There is one uniquely American tradition that is quickly bouncing back from a brief pause caused by the COVID-19 pandemic and that tradition is mass shootings. In 2021, the United States has put itself right back on the track of the skyrocketing rate of gun violence and mass shootings it has seen over the past few decades. No other country on the planet comes close to rivaling the U.S. when it comes to the number of mass shootings.
The U.S. has seen at least 147 mass shootings in 2021, 45 of those in the one-month period of March 16 through April 16, according to a CNN report. This is a societal problem that will only continue to worsen if steps aren’t taken to address it with more than “thoughts and prayers.”
The first and most obvious step is to address the mass shooters’ favorite weapon of choice: semi- or fully automatic weapons. Weapons such as the AR-15 and AK-47 are the most commonly used types of weapons in mass shootings since they are easy to reload and release a substantial amount of bullets in a very short amount of time. For example, Nikolas Cruz used an AR-15 when he entered Marjory Stoneman Douglas High School in Parkland, Florida, on Feb. 14, 2018, and killed 17 people in his six minutes and twenty seconds stroll through hallways and classrooms.
Britannica reports on an investigation that found that “high-capacity magazines were used in at least 50 percent of the 62 mass shootings between 1982 and 2012. When high-capacity magazines were used in mass shootings, the death rate rose 63 percent and the injury rate rose 156 percent.”
In the United States, it is considered a fundamental right to be able to own a gun as stated in the Second Amendment to the Constitution, however. The actual intent of the Second Amendment has been debated for decades with little common ground being found. The crucial phrase in that amendment is “A well regulated Militia, being necessary to the security of a free State…” What kind of limits that opening phrase puts on gun ownership will never be agreed upon by those on opposite sides of the gun control debate, and we are not going to argue it here.
What we will argue is that the Constitution is a living document and a work in progress. That is the very reason it has amendments. As the times and our culture have changed over the past 233 years, so has the Constitution through amendments. For example, amendments were added to prohibit slavery, give women the right to vote, prohibit the manufacture and sale of alcohol, and then legalize it again. The document is not etched in granite.
The Second Amendment was added to the Constitution in 1789. The most advanced weapon at that time would probably have been the Kentucky long rifle, capable of firing two or three rounds per minute. While it can be argued that the founding fathers foresaw some advancement in weapon technology, they could not have imagined a weapon such as the one used by Cruz that can fire up to 400 rounds per minute.
It is far past time to limit gun ownership. There is no legitimate reason for private citizens to own a military-grade weapon that can fire up to 400 rounds per minute. Even the very conservative former Supreme Court Justice Antonin Scalia wrote, “Like most rights, the right secured by the Second Amendment is not unlimited.”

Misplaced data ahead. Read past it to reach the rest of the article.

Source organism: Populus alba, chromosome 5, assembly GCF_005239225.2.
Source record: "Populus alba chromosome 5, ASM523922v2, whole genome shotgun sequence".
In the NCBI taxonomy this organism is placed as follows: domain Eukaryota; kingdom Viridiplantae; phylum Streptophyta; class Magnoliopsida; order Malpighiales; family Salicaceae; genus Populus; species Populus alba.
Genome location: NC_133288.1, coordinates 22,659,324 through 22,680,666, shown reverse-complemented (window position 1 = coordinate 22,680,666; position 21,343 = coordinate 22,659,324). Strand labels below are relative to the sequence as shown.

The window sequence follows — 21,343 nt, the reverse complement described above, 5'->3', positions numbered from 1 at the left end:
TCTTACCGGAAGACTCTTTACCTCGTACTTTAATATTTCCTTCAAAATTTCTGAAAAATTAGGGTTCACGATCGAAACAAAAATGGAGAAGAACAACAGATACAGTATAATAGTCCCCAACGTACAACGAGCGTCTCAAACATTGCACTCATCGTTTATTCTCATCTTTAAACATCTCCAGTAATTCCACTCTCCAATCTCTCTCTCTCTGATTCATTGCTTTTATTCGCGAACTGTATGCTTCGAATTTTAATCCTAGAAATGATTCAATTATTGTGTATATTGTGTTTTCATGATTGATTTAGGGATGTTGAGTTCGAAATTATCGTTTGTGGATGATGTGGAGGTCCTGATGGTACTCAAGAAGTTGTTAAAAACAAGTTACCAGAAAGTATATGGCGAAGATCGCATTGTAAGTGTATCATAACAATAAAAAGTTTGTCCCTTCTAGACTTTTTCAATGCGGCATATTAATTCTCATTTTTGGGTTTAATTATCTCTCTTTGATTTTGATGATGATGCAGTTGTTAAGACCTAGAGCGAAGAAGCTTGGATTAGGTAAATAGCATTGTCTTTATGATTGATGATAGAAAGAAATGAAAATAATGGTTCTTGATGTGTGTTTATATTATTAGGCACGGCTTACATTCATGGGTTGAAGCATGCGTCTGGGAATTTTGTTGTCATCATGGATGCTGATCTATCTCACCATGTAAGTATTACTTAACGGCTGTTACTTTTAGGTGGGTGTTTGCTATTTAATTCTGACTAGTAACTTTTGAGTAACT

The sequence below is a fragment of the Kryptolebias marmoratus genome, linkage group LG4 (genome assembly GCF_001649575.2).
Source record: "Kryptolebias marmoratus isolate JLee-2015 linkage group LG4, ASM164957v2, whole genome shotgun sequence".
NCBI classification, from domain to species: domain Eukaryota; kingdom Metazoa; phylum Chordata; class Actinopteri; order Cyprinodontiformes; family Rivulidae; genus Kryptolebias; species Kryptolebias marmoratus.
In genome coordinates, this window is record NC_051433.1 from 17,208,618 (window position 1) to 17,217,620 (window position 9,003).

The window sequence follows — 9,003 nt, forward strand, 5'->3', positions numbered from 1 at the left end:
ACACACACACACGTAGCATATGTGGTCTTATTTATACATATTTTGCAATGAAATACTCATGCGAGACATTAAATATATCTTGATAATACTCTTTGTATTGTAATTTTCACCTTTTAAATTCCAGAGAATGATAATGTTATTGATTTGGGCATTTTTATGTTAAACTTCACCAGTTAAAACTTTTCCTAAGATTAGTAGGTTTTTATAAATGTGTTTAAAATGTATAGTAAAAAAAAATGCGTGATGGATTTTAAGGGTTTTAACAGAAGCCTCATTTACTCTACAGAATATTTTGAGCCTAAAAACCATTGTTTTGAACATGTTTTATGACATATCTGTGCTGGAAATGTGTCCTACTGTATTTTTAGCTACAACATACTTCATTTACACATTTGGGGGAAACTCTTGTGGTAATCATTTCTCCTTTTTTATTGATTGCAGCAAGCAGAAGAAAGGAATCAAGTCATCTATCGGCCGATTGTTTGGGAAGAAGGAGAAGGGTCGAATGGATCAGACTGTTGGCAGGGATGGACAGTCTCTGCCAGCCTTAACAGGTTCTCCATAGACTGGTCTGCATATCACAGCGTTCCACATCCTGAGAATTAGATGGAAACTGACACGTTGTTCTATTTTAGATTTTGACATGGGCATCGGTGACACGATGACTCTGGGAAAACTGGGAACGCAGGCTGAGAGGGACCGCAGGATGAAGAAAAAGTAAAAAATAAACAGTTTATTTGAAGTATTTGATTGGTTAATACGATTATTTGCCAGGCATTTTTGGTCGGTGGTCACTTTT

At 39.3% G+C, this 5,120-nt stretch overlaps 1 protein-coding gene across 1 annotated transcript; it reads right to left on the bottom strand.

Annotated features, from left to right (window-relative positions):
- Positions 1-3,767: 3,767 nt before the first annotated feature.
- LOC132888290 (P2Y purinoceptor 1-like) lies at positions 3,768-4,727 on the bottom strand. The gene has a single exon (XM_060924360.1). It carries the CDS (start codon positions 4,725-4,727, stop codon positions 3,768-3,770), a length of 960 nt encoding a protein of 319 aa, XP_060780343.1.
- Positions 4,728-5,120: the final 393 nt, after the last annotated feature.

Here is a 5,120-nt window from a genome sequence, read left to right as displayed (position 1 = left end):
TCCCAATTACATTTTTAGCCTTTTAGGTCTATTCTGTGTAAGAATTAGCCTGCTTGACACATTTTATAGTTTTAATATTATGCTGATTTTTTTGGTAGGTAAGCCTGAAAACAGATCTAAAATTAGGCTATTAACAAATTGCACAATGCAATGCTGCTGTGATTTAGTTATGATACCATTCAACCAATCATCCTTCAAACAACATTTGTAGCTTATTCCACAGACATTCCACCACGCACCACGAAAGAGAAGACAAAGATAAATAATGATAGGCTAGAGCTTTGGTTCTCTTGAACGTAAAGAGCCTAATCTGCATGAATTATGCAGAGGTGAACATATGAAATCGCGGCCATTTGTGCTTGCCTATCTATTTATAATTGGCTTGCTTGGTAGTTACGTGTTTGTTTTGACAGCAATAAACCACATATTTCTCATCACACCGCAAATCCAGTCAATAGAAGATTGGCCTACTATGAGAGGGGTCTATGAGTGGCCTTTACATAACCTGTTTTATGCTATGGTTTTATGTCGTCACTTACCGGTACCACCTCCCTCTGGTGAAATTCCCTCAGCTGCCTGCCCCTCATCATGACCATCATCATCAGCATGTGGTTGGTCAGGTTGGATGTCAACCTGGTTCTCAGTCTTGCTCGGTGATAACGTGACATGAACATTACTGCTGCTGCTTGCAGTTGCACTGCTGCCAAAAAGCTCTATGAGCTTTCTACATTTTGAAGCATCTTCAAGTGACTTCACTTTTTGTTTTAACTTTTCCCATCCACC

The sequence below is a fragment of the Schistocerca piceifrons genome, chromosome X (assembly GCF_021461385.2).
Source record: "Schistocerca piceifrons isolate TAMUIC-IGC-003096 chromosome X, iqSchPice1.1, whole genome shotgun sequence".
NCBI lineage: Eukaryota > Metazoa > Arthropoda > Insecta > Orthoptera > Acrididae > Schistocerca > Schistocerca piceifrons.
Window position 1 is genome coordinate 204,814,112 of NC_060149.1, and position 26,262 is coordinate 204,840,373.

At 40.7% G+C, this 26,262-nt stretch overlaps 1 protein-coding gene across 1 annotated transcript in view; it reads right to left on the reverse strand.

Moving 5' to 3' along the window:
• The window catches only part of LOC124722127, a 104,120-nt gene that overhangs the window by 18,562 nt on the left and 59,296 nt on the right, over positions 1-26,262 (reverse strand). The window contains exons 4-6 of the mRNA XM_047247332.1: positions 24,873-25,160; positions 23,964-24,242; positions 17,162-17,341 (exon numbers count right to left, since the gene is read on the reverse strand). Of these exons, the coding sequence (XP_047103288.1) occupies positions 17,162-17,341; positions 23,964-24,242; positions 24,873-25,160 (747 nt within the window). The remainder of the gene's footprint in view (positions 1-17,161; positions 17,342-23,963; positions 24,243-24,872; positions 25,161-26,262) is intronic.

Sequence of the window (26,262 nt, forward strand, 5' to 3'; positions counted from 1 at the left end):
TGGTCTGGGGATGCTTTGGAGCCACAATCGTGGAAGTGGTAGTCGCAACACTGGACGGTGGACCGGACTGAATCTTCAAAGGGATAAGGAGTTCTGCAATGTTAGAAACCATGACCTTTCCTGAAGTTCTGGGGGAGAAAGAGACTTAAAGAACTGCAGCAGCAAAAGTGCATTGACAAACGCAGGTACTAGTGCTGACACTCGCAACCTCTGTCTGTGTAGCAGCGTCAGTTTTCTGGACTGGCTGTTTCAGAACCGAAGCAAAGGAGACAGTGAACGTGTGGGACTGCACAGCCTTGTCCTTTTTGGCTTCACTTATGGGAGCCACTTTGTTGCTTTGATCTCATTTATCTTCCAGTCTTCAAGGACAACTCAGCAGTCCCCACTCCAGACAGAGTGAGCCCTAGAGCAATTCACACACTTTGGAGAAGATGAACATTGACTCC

In response to the alarming increase of mass shootings which President Joe Biden has termed a “public health crisis,” the Biden administration has announced six executive orders to combat what President Biden called “a public health crisis.” The president aims to tighten restrictions on homemade firearms as they are assembled from parts that are not meant to function as a firearm and often lack serial numbers, which make them virtually untraceable. Biden also wants to make guns more expensive by putting a sales tax on devices that stabilize guns and require people who have these devices on their weapons to have a federal license.
While the president has not taken action on limiting or restricting the sale of military-grade weapons such as the AR-15 and AK-47, he has made his feelings on the need to do so be known on several occasions, even touting the moratorium on such weapons under the Bill Clinton administration as successful.
Limiting or restricting the sales of these weapons of mass killing is only one step in a rather long journey, but it is a step that must be taken. As stated at the outset, this is a uniquely American problem.
England has some of the strictest gun laws in the world. “In order to own a gun in the UK, a person needs to have a license, which is issued by the police. You need one of these to buy ammunition too” according to BBC. “Certain guns are completely against the law, and you could not buy or own them unless you had special permission from the government.”
Since 2010, England has only had two mass shootings, one leaving zero people dead and 12 injured and the other leaving 13 dead, including the shooter. The numbers in other advanced nations are similar to those in England.
America, we have a problem.